She was not ‘forced’ to starve the children, says Claire O'Sullivan

A number of years ago I read — well, more skimmed — a book written by a clinical psychologist on, of all things, time management.

Hidden in that haze of self-help truisms lay a sentence that has remained with me since. The most important thing you can ever do in your life is to take control of it.

Stop blaming your past. Stop blaming those around you. Stop blaming bad luck. Wrench control of the wheel and steer your own course.

By no means do I mean to underplay the horrific and debilitating effects of neglect, of physical, emotional and sexual violence. Such horrors need to be acknowledged, addressed and their effects understood. But after a certain period, if a person doesn’t want their life to be forever dominated by those events, they need to take responsibility for their own future.

It was with that in mind that I nearly exploded when I saw the sentence given to a woman who routinely starved her children and left them fester in their soiled underwear, having never bothered to toilet-train them.

The woman’s defence counsel said the mother herself was a victim. Yes, she was a victim of abuse at the hands of her husband, but in no way should that give her carte blanche to inflict psychological trauma on the next generation. No matter what, she had choices. She was not imprisoned and tortured. She could have sought to have the children put into care.

She chose to remain with that man. She left her children in that situation, falling back on that victim status her counsel tried to exploit. She was not forced to starve the children. Her abuse did not render her incapable of toilet-training her children. She chose to give up on her children, to let them run feral.

Particularly telling said officials, was how, on the night the HSE sought an emergency care order for the children, she made the decision to wrap herself up warmly while her children looked like starved urchins.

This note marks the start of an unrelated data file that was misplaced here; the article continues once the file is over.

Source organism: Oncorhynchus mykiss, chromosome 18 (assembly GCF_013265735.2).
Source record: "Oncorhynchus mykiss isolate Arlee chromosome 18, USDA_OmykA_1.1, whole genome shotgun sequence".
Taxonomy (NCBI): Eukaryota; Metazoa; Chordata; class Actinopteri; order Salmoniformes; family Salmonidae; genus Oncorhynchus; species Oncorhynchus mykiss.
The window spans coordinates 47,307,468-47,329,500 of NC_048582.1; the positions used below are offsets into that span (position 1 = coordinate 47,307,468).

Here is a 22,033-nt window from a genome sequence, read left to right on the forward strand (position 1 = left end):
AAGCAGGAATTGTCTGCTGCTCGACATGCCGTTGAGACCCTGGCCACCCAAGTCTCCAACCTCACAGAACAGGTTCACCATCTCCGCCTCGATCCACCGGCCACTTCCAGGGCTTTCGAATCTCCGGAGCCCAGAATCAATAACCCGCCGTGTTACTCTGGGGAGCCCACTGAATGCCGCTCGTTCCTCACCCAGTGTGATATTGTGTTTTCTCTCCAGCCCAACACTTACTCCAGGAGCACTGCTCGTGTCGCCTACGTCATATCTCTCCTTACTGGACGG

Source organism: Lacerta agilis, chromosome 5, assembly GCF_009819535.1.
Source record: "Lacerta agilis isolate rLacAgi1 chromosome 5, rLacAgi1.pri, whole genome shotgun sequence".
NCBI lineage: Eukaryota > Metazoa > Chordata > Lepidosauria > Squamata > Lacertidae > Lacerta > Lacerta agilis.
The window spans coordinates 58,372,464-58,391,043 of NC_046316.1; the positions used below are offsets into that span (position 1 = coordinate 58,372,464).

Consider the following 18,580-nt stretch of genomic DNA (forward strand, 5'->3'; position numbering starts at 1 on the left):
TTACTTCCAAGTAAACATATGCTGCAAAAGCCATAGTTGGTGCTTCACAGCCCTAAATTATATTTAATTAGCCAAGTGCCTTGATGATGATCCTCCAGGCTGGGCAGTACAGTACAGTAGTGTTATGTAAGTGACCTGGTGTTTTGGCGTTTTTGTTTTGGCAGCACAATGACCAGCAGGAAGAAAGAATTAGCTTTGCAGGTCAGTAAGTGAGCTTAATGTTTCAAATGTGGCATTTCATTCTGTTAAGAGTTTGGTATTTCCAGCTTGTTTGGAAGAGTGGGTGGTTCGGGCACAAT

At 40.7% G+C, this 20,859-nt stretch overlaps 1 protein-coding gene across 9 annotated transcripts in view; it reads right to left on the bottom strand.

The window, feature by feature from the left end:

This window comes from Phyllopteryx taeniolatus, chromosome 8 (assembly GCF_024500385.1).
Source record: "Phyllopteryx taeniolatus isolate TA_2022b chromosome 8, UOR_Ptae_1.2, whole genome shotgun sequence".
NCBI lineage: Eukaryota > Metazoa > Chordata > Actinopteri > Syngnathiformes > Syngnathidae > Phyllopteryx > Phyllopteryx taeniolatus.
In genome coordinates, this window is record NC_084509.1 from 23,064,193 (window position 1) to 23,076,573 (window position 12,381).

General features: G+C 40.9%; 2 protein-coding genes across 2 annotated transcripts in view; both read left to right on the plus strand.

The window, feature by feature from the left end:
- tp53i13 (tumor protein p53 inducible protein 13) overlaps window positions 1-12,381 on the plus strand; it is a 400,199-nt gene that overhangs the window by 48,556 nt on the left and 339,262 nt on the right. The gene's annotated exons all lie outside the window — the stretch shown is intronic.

Since when does being a victim absolve you of future responsibility? Abuse is abuse and just because your abuser was herself abused does not make the abuse you suffer any less painful.

The sentence was rendered even more deplorable by the fact that nothing in the woman’s psychological report found that she wasn’t aware of her responsibilities to her children.

This was a woman who displayed such a lack of humanity and respect for her own flesh and blood that her eldest son had to be housed in an isolation unit at a special care unit for four years, as he could not function in a family situation or in a regular children’s home.

This woman treated her children like unwanted animals. She heaped degradation after degradation upon them. She reared a child to believe that “I am the worst child in the world”, as one said in the victim impact statement.

Look at two of the most famous abductees of the past decade. Neither Jaycee Dugard or Elisabeth Fritzl abused or neglected their children. Instead, they did everything in their power to give their children as normal a life as they could.

And yet we live in a State that confers absolute power on that woman, because she can cite the constitutional defence of family — that “sacred” unit that lies in the bosom of our constitutions.

Why should that woman be treated any differently to any other human being who routinely emotionally and physically abuses a child?

As the ISPCC said, not until there is constitutional change will children’s rights be given paramount consideration in the courts. As for the term “victim”, judges cannot sit back and allow the concept to become so exploited that people can divorce themselves from their responsibilities.